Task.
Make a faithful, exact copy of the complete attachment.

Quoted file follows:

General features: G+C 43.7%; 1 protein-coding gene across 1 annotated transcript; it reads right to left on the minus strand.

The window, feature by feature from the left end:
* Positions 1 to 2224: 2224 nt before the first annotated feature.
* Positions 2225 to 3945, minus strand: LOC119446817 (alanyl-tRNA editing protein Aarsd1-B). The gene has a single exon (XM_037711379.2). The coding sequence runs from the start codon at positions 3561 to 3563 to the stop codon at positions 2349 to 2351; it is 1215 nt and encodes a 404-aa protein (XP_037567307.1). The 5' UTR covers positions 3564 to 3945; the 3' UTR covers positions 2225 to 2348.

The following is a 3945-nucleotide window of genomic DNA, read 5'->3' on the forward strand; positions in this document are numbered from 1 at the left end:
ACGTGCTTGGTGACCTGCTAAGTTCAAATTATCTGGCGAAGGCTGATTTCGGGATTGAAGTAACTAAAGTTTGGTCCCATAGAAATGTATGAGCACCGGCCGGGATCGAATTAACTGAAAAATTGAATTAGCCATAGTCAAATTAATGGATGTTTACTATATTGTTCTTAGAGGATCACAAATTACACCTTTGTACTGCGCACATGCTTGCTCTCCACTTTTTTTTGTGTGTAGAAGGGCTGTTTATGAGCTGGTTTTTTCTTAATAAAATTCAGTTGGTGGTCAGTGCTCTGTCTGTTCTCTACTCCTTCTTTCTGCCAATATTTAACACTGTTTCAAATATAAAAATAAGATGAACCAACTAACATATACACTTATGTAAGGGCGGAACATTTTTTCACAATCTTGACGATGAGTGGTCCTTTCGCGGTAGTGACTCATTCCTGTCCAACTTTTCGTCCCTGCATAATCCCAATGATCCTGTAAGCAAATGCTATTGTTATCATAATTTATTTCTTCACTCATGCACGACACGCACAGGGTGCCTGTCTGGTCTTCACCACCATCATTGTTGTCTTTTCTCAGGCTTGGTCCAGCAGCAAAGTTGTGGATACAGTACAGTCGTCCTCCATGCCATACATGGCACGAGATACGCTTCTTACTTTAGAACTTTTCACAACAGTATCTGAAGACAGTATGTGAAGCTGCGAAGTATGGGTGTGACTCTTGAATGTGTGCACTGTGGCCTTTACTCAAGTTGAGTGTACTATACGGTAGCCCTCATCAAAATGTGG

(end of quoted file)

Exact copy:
General features: G+C 43.7%; 1 protein-coding gene across 1 annotated transcript; it reads right to left on the minus strand.

The window, feature by feature from the left end:
* Positions 1 to 2224: 2224 nt before the first annotated feature.
* Positions 2225 to 3945, minus strand: LOC119446817 (alanyl-tRNA editing protein Aarsd1-B). The gene has a single exon (XM_037711379.2). The coding sequence runs from the start codon at positions 3561 to 3563 to the stop codon at positions 2349 to 2351; it is 1215 nt and encodes a 404-aa protein (XP_037567307.1). The 5' UTR covers positions 3564 to 3945; the 3' UTR covers positions 2225 to 2348.

The following is a 3945-nucleotide window of genomic DNA, read 5'->3' on the forward strand; positions in this document are numbered from 1 at the left end:
ACGTGCTTGGTGACCTGCTAAGTTCAAATTATCTGGCGAAGGCTGATTTCGGGATTGAAGTAACTAAAGTTTGGTCCCATAGAAATGTATGAGCACCGGCCGGGATCGAATTAACTGAAAAATTGAATTAGCCATAGTCAAATTAATGGATGTTTACTATATTGTTCTTAGAGGATCACAAATTACACCTTTGTACTGCGCACATGCTTGCTCTCCACTTTTTTTTGTGTGTAGAAGGGCTGTTTATGAGCTGGTTTTTTCTTAATAAAATTCAGTTGGTGGTCAGTGCTCTGTCTGTTCTCTACTCCTTCTTTCTGCCAATATTTAACACTGTTTCAAATATAAAAATAAGATGAACCAACTAACATATACACTTATGTAAGGGCGGAACATTTTTTCACAATCTTGACGATGAGTGGTCCTTTCGCGGTAGTGACTCATTCCTGTCCAACTTTTCGTCCCTGCATAATCCCAATGATCCTGTAAGCAAATGCTATTGTTATCATAATTTATTTCTTCACTCATGCACGACACGCACAGGGTGCCTGTCTGGTCTTCACCACCATCATTGTTGTCTTTTCTCAGGCTTGGTCCAGCAGCAAAGTTGTGGATACAGTACAGTCGTCCTCCATGCCATACATGGCACGAGATACGCTTCTTACTTTAGAACTTTTCACAACAGTATCTGAAGACAGTATGTGAAGCTGCGAAGTATGGGTGTGACTCTTGAATGTGTGCACTGTGGCCTTTACTCAAGTTGAGTGTACTATACGGTAGCCCTCATCAAAATGTGG